• “It is in the Human Realm that the possibility of breaking the karmic chain or the circle of samsara, arises. The intellect of the Human Realm and the possibility of discriminating action allows room to question the whole process of struggle.”
  • “Panoramic awareness allows the monkey to see the space in which the struggle occurs so that he can begin to see its ironical humorous quality.”
  • “He begins to realize that the world was never outside of himself, that it was his own dualistic attitude, the separation of ‘I’ and ‘other,’ that created the problem.”
  • “…he begins to realize that to be free of his prison he must give up his ambition to escape and accept the walls as they are.”
  • “It is very paradoxical that, the more you dislike the wall, the stronger and thicker the wall becomes, and the more you make friends with the wall, the more the wall disappears.”
  • “…in the perception of ego the phenomenal world is very real, overwhelming, solid.”
  • “He is too busy continuously trying to reinforce his own existence. He never allows a gap. Thus there is no room for inspiration, no room to see other aspects, different angles of the situation.”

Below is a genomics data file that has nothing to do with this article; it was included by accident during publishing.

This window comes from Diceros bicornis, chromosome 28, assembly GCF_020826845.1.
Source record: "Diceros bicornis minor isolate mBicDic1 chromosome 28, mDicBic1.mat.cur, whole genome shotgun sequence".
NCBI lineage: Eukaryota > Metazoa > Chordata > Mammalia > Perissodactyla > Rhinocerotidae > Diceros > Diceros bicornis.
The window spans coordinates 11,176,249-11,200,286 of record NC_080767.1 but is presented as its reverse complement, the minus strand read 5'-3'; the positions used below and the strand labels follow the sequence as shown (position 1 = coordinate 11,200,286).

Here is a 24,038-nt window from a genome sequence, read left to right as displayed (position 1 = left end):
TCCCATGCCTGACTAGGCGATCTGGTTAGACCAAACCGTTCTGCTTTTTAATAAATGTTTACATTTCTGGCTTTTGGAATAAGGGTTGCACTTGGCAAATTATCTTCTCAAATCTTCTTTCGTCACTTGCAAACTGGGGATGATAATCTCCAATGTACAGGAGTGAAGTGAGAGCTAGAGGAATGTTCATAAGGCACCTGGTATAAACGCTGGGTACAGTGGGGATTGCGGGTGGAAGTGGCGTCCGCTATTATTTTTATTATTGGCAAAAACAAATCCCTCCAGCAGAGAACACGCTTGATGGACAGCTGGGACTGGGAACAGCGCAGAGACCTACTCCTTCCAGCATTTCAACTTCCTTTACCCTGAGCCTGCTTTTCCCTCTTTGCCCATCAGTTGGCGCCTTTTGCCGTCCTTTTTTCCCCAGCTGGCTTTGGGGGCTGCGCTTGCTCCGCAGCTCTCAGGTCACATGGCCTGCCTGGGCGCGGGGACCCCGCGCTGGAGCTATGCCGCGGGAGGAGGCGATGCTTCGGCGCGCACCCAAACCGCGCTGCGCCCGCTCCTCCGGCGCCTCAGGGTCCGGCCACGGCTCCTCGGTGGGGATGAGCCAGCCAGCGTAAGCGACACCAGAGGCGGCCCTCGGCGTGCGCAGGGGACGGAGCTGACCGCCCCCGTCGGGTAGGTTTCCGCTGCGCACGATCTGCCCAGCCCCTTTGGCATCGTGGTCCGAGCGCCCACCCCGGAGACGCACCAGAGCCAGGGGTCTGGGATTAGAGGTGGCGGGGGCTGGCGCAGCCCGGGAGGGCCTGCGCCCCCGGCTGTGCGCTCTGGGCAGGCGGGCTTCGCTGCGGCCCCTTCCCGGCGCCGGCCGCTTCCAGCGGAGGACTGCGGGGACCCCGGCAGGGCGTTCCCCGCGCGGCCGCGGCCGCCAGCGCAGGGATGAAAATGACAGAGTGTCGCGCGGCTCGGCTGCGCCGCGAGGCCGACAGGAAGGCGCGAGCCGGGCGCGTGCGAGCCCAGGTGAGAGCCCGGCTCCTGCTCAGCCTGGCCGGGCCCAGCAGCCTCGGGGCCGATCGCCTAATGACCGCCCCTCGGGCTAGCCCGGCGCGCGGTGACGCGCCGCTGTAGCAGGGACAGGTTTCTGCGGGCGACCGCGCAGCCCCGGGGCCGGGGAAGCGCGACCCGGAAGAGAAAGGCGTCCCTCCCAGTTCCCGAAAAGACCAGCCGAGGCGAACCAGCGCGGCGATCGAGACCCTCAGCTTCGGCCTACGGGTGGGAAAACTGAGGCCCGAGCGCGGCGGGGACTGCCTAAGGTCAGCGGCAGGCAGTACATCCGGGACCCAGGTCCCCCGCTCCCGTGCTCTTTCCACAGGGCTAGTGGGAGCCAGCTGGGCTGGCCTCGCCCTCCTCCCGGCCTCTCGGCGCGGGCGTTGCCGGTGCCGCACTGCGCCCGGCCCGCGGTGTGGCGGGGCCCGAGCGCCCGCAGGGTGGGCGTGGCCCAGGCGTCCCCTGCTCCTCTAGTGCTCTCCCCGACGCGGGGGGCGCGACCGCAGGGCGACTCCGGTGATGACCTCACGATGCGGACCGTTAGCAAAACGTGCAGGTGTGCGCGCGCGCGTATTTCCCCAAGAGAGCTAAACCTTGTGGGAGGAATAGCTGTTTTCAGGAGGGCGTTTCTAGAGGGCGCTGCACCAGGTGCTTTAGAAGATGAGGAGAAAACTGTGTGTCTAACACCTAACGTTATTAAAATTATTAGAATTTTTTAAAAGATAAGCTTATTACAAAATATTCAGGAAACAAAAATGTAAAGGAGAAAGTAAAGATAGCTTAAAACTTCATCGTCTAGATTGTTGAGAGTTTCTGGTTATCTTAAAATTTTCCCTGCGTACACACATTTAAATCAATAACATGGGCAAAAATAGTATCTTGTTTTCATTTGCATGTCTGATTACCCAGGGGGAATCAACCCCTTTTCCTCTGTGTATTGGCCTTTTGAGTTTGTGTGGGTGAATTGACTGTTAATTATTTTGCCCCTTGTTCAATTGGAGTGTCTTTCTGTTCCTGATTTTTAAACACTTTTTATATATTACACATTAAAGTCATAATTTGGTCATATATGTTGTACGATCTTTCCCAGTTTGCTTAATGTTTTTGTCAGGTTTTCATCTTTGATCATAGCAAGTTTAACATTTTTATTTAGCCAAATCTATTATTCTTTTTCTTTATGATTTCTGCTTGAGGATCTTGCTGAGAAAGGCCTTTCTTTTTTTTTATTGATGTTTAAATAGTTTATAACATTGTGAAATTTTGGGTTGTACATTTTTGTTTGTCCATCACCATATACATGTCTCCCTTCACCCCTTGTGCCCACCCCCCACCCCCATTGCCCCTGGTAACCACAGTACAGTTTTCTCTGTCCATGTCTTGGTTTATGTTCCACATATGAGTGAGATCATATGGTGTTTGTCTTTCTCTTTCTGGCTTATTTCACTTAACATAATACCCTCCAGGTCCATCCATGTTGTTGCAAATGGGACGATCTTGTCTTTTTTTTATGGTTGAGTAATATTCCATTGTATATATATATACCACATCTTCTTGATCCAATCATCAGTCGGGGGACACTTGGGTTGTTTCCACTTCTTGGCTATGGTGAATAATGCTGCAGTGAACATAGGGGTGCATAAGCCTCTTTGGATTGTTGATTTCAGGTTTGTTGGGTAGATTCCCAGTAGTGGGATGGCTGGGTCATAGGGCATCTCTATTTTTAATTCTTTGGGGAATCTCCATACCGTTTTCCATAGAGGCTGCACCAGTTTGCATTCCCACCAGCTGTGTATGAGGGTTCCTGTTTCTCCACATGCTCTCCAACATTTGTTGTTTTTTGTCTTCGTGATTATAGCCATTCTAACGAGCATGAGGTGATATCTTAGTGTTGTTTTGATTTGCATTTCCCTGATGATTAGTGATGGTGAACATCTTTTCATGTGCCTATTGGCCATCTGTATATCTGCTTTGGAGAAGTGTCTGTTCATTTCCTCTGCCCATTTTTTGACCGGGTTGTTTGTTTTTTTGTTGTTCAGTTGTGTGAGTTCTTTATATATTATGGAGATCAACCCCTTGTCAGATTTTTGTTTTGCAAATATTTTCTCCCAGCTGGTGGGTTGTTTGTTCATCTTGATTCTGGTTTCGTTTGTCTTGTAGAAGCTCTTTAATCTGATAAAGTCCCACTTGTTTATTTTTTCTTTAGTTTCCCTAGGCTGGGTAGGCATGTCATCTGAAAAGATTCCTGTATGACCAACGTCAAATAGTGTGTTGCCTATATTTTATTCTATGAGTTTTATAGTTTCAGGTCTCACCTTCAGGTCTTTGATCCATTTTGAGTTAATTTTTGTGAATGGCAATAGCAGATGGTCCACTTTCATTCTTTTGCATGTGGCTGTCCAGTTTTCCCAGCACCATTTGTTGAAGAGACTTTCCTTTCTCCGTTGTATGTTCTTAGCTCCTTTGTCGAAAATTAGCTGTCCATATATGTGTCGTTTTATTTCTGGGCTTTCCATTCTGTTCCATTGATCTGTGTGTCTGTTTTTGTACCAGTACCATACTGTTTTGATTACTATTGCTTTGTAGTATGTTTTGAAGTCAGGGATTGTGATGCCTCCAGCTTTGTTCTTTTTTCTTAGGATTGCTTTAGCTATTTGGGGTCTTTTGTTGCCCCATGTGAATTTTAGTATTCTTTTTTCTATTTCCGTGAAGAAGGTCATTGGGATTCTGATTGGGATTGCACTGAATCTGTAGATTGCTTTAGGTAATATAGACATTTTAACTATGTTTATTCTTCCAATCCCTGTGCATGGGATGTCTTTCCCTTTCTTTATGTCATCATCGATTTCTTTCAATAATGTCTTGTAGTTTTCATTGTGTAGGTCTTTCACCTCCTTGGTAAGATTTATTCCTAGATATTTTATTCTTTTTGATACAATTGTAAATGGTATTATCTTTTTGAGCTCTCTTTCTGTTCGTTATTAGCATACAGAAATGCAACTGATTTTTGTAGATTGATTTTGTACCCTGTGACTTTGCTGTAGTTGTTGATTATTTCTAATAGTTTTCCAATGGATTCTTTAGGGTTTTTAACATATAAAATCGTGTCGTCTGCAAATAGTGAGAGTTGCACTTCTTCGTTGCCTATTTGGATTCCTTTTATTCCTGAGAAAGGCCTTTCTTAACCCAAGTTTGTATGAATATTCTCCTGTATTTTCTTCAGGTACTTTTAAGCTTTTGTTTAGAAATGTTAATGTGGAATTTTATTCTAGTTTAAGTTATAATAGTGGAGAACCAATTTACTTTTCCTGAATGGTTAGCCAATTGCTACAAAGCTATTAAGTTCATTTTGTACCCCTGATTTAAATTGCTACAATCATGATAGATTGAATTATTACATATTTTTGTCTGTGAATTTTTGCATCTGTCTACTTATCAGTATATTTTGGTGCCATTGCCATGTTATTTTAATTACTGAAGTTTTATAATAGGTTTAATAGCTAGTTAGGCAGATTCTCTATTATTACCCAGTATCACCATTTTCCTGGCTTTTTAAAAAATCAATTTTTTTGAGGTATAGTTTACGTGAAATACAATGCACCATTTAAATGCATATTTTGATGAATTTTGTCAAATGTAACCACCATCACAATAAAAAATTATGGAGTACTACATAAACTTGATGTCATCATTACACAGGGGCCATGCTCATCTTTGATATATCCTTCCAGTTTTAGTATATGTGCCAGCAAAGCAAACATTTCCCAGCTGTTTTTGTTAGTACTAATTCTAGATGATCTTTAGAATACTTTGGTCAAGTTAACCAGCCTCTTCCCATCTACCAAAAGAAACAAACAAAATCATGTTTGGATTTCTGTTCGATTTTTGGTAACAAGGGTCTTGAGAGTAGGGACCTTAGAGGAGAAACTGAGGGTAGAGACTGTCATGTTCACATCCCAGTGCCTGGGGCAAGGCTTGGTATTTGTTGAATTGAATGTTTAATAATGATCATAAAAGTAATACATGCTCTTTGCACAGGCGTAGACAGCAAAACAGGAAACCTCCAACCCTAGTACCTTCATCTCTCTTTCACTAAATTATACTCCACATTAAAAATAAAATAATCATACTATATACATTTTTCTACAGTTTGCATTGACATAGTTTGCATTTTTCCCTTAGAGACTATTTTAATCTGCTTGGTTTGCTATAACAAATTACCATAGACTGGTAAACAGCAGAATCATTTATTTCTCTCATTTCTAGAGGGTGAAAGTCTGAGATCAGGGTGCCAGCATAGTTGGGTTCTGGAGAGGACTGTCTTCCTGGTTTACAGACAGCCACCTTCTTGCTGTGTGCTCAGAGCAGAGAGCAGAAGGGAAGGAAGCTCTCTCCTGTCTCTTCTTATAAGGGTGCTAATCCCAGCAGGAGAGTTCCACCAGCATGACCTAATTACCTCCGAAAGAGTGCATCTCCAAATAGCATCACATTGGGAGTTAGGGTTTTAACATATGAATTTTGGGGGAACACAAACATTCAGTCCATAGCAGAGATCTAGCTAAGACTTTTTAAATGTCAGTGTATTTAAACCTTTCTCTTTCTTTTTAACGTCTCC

The Four Noble Truths

  • “We start with the truth of suffering.”
  • Dukkah is “suffering,” “dissatisfaction,” or “pain.”
  • “Dissatisfaction occurs because the mind spins around in such a way that there seems to be no beginning and no end to its motion. Thought processes continue on and on: thoughts of the past, thoughts of the future, thoughts of the present moment. This creates irritation. Thoughts are prompted by and are also identical with dissatisfaction, dukkha, the constantly repeated feeling that something is lacking, incomplete in our lives. Somehow, something is not quite right, not quite enough. So we are always trying to fill the gap, to make things right, to find that extra bit of pleasure or security. The continuing action of struggle and preoccupation is very irritating and painful. Eventually, one begins to become irritated by just being ‘me.’”
  • “So to understand the truth of dukkha is actually to understand mind’s neurosis.”
  • “All activities contain dissatisfaction or pain, continuously.”
  • “Somehow we patterns life in a way that never allows us enough time to actually taste its flavor. There is continual busyness, continue searching for the next moment, a continual grasping quality to life.”
  • “…we are continually struggling to maintain and enhance ourselves.”
  • “… many people make the mistake of thinking that, since ego is the root of suffering, the goal spirituality must be to conquer and destroy ego… that struggle is merely another expression of ego.”